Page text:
• Waldenström Macroglobulinemia
  • Melanoma
  • Bladder Cancer
  • Brain Cancer
  • Breast Cancer
  • Childhood Cancers
  • Gastric Cancer
  • Gynecologic Cancer
  • Head & Neck Cancer
  • Immunotherapy
  • Kidney Cancer
  • Leukemia
  • Liver Cancer
  • Lung Cancer
  • Lymphoma Cancer
  • Mesothelioma
  • MPN
  • MDS
  • Myeloma
  • Prostate Cancer
  • Rare Cancers
  • Sarcoma
  • Skin Cancer
  • Testicular Cancer
  • Thyroid Cancer

The Complete Guide to Complementary Therapies in Cancer Care

CUREWinter 2012
Volume 11
Issue 4

Book review of "The Complete Guide to Complementary Therapies in Cancer Care"

The Complete Guide to Complementary Therapies in Cancer Care: Essential Information for Patients, Survivors and Health Professionals

by Barrie R. Cassileth, PhD

Can the power of crystals cure cancer? Is there scientific evidence to explain why sipping ginger tea eases chemo-induced nausea? Can laughing out loud alleviate pain? These questions, and many more, are answered in Barrie Cassileth’s compendium, The Complete Guide to Complementary Therapies in Cancer Care.

Cassileth is chief of the Integrative Medicine Service at Memorial Sloan-Kettering Cancer Center in New York. Using knowledge gained from her years spent establishing educational and clinical programs in integrative oncology, Cassileth has compiled a guide to help cancer patients navigate the often conflicting information that goes with complementary and alternative therapies. Cassileth begins by drawing a clear distinction between complementary therapies, which are beneficial therapies used in addition to traditional medical treatments, and alternative therapies, which are unproven or disproved therapies used in place of mainstream medical care. She is adamant that alternative therapies never be used in place of traditional cancer treatments.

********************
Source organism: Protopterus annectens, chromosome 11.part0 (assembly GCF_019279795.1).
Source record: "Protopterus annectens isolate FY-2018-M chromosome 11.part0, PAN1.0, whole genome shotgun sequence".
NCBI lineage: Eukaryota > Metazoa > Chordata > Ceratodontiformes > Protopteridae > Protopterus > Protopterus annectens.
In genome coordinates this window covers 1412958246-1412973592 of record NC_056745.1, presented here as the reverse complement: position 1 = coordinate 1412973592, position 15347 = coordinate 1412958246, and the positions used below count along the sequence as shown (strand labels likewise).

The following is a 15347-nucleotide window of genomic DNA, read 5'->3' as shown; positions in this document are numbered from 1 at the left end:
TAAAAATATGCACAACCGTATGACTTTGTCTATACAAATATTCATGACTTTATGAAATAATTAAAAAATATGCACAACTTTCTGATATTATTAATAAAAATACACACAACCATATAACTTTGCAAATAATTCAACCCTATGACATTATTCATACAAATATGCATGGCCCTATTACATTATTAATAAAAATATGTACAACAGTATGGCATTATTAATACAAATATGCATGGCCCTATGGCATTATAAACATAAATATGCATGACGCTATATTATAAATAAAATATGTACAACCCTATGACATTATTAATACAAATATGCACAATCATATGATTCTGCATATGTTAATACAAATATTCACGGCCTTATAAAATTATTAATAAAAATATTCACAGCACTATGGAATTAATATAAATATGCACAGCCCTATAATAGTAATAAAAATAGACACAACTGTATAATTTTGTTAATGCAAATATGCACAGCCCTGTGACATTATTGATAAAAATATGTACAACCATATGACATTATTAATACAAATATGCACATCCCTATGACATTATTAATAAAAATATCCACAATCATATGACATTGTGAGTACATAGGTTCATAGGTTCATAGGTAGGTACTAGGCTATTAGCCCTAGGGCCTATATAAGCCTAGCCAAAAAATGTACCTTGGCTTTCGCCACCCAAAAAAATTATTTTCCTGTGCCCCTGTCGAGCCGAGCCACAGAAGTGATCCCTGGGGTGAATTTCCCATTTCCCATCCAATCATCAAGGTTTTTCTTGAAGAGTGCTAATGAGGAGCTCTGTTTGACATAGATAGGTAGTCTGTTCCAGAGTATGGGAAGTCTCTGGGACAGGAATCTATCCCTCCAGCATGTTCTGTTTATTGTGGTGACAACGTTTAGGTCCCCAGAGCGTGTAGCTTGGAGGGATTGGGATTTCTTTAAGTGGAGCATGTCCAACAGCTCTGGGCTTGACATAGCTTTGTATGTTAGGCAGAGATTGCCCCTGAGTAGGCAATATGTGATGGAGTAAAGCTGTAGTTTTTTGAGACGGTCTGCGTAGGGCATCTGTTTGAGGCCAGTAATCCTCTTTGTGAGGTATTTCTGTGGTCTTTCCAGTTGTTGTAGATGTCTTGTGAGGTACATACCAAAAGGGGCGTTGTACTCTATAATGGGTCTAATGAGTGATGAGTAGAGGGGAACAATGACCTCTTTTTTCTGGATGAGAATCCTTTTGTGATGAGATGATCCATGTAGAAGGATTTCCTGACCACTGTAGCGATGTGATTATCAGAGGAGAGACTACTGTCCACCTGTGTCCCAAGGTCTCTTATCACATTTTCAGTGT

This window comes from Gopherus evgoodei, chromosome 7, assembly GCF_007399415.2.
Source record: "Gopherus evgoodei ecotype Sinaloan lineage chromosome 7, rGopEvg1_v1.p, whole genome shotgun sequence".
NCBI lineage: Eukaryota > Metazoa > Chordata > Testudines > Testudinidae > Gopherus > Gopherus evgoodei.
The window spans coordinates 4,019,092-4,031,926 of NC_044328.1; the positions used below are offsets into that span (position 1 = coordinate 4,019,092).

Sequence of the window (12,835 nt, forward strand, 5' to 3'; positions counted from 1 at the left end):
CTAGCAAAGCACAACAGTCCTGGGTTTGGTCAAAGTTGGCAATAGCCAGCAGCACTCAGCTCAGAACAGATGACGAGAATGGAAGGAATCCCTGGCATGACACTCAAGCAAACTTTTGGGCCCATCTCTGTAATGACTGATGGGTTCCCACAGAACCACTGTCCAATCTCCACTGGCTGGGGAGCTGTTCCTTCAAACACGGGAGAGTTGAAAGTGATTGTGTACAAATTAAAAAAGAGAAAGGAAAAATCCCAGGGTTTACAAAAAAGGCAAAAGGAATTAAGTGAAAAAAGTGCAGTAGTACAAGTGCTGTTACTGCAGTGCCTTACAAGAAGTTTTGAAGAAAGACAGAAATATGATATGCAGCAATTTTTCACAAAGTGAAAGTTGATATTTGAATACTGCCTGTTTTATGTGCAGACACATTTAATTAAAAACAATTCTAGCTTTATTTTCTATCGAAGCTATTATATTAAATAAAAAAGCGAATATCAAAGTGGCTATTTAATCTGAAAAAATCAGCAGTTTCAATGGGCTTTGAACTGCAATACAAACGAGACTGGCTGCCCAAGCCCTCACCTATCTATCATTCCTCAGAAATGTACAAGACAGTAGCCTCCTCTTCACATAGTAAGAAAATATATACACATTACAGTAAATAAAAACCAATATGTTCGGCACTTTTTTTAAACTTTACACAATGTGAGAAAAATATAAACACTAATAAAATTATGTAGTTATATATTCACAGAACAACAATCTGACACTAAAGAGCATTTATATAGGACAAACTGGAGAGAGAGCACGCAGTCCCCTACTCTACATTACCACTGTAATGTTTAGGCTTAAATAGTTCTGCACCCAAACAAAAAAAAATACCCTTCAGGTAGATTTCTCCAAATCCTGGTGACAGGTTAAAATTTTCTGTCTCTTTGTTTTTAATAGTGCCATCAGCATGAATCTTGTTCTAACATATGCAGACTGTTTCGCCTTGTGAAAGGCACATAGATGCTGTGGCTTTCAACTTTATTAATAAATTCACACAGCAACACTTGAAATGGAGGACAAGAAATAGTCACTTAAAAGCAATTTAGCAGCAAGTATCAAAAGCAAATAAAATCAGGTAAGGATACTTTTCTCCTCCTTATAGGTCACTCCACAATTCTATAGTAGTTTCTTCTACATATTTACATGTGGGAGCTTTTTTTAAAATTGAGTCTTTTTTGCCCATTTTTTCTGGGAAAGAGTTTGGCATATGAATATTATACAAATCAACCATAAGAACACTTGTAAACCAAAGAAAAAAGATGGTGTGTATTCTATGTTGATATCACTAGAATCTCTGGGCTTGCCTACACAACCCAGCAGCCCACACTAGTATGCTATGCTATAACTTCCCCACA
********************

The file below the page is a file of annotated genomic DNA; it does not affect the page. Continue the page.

The book is divided into seven sections, some of which include dietary and herbal remedies (dietary supplements, herbal medicines, vegetarianism); mind-body therapies (biofeedback, meditation, yoga); and alternative therapies (chelation therapy, colon/detoxification therapies, metabolic therapies). Each entry begins with an interesting and often entertaining history of a therapy’s origins as well as a brief explanation of its purpose. It also discusses what proponents of each therapy claim it does, scientific evidence from the medical community and a section on what it can possibly do for cancer patients—benefits as well as harms.

Because her mission is just as much to reveal cancer quackery as it is to uncover legitimate complementary therapy, this guide is an invaluable resource, especially in a time when “miracle cures” for cancer are prolific on the Internet.